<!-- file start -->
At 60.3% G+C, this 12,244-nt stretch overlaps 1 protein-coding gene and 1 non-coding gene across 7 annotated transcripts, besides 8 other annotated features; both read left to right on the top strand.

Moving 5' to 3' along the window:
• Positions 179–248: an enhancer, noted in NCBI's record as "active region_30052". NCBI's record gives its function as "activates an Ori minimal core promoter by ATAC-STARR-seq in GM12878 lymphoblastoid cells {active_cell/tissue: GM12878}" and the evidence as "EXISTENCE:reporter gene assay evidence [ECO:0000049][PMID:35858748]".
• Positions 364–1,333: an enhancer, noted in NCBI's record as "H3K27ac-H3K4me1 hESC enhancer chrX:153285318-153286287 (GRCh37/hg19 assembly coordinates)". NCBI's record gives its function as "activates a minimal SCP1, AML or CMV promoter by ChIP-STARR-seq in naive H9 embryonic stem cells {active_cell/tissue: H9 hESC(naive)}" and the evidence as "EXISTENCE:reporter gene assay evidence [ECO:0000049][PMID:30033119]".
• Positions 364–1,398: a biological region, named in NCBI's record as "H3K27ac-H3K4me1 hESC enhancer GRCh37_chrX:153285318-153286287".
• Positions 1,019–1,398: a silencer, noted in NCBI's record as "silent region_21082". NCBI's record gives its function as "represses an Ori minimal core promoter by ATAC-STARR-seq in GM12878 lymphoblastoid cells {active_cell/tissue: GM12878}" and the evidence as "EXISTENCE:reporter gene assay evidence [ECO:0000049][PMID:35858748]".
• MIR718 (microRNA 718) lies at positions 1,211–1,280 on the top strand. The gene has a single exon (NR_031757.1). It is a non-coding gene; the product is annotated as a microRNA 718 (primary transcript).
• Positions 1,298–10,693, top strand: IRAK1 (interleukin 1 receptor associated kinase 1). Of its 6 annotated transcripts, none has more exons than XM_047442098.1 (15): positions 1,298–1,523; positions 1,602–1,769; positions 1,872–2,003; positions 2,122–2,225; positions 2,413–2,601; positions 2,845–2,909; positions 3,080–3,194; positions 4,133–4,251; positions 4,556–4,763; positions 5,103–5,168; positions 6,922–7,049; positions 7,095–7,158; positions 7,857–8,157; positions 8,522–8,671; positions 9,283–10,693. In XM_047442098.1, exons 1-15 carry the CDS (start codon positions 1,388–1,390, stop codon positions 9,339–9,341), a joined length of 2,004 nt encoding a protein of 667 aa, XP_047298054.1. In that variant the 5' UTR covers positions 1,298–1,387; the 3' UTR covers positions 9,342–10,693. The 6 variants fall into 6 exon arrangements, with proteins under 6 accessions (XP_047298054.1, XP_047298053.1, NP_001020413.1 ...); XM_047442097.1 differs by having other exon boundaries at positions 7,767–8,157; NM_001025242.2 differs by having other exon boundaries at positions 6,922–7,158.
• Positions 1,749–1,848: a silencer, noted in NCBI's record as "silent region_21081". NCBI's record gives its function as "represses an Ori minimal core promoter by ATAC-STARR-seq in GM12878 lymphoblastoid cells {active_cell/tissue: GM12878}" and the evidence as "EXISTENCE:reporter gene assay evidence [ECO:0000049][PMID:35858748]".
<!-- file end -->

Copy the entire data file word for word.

At 60.3% G+C, this 12,244-nt stretch overlaps 1 protein-coding gene and 1 non-coding gene across 7 annotated transcripts, besides 8 other annotated features; both read left to right on the top strand.

Moving 5' to 3' along the window:
• Positions 179–248: an enhancer, noted in NCBI's record as "active region_30052". NCBI's record gives its function as "activates an Ori minimal core promoter by ATAC-STARR-seq in GM12878 lymphoblastoid cells {active_cell/tissue: GM12878}" and the evidence as "EXISTENCE:reporter gene assay evidence [ECO:0000049][PMID:35858748]".
• Positions 364–1,333: an enhancer, noted in NCBI's record as "H3K27ac-H3K4me1 hESC enhancer chrX:153285318-153286287 (GRCh37/hg19 assembly coordinates)". NCBI's record gives its function as "activates a minimal SCP1, AML or CMV promoter by ChIP-STARR-seq in naive H9 embryonic stem cells {active_cell/tissue: H9 hESC(naive)}" and the evidence as "EXISTENCE:reporter gene assay evidence [ECO:0000049][PMID:30033119]".
• Positions 364–1,398: a biological region, named in NCBI's record as "H3K27ac-H3K4me1 hESC enhancer GRCh37_chrX:153285318-153286287".
• Positions 1,019–1,398: a silencer, noted in NCBI's record as "silent region_21082". NCBI's record gives its function as "represses an Ori minimal core promoter by ATAC-STARR-seq in GM12878 lymphoblastoid cells {active_cell/tissue: GM12878}" and the evidence as "EXISTENCE:reporter gene assay evidence [ECO:0000049][PMID:35858748]".
• MIR718 (microRNA 718) lies at positions 1,211–1,280 on the top strand. The gene has a single exon (NR_031757.1). It is a non-coding gene; the product is annotated as a microRNA 718 (primary transcript).
• Positions 1,298–10,693, top strand: IRAK1 (interleukin 1 receptor associated kinase 1). Of its 6 annotated transcripts, none has more exons than XM_047442098.1 (15): positions 1,298–1,523; positions 1,602–1,769; positions 1,872–2,003; positions 2,122–2,225; positions 2,413–2,601; positions 2,845–2,909; positions 3,080–3,194; positions 4,133–4,251; positions 4,556–4,763; positions 5,103–5,168; positions 6,922–7,049; positions 7,095–7,158; positions 7,857–8,157; positions 8,522–8,671; positions 9,283–10,693. In XM_047442098.1, exons 1-15 carry the CDS (start codon positions 1,388–1,390, stop codon positions 9,339–9,341), a joined length of 2,004 nt encoding a protein of 667 aa, XP_047298054.1. In that variant the 5' UTR covers positions 1,298–1,387; the 3' UTR covers positions 9,342–10,693. The 6 variants fall into 6 exon arrangements, with proteins under 6 accessions (XP_047298054.1, XP_047298053.1, NP_001020413.1 ...); XM_047442097.1 differs by having other exon boundaries at positions 7,767–8,157; NM_001025242.2 differs by having other exon boundaries at positions 6,922–7,158.
• Positions 1,749–1,848: a silencer, noted in NCBI's record as "silent region_21081". NCBI's record gives its function as "represses an Ori minimal core promoter by ATAC-STARR-seq in GM12878 lymphoblastoid cells {active_cell/tissue: GM12878}" and the evidence as "EXISTENCE:reporter gene assay evidence [ECO:0000049][PMID:35858748]".